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Teens’ Views on Marijuana Change After Legalization

Author/s:
Seaman, Andrew M.

Date/Year: 12/27/2016

Media: Scientific American

Keywords: legalization, adolescents, perception of harmfulness, Washington

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“After marijuana was legalized for adults in the U.S. state of Washington, younger teens there perceived it to be less harmful and reported using it more, a new study found.

States should consider developing evidence-based prevention programs aimed at adolescents before they legalize the recreational use of marijuana, the researchers said today in JAMA Pediatrics.

“Across the country there has been a decreased perception of risk and an increase in marijuana use among adolescents,” lead author Magdalena Cerda, of the University of California, Davis School of Medicine in Sacramento, told Reuters Health by email.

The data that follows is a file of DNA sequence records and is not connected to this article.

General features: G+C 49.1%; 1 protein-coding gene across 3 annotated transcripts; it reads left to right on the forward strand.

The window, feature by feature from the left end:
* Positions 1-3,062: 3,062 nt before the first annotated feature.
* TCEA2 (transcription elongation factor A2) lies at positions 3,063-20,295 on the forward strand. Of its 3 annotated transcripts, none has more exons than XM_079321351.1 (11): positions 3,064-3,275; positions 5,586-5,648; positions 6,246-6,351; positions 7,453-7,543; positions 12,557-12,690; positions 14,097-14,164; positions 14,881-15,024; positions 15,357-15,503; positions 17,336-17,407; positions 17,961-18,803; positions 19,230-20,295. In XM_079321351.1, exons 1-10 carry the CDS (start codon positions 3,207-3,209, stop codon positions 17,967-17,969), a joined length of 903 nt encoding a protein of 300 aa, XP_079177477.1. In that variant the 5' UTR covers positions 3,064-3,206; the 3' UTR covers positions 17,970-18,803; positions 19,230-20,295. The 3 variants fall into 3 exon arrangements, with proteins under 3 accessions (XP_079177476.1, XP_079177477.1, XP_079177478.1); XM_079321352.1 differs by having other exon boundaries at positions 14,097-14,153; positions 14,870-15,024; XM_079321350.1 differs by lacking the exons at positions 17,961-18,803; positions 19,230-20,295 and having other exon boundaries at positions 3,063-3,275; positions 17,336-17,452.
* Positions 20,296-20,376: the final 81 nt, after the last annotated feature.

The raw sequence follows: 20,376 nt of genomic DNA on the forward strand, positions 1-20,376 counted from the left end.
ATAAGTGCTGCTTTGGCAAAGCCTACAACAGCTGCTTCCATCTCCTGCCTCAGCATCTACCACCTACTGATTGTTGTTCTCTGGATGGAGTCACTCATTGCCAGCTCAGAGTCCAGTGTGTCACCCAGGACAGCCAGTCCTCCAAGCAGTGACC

She noted that trying marijuana at a young age is tied to an increased risk of regular use later on. Chronic use of marijuana may be tied to negative outcomes, such as psychosis and poor financial status.

Since 1996, 28 states and Washington D.C. have legalized marijuana for medical purposes, and Colorado and Washington state legalized it for recreational purposes in 2012.

For the new study, the researchers used data from a national survey of 253,902 teens in grades eight, 10 and 12. The survey, conducted between 2010 and 2015, included questions about how harmful adolescents perceived marijuana to be and whether they had used it within the past month”.

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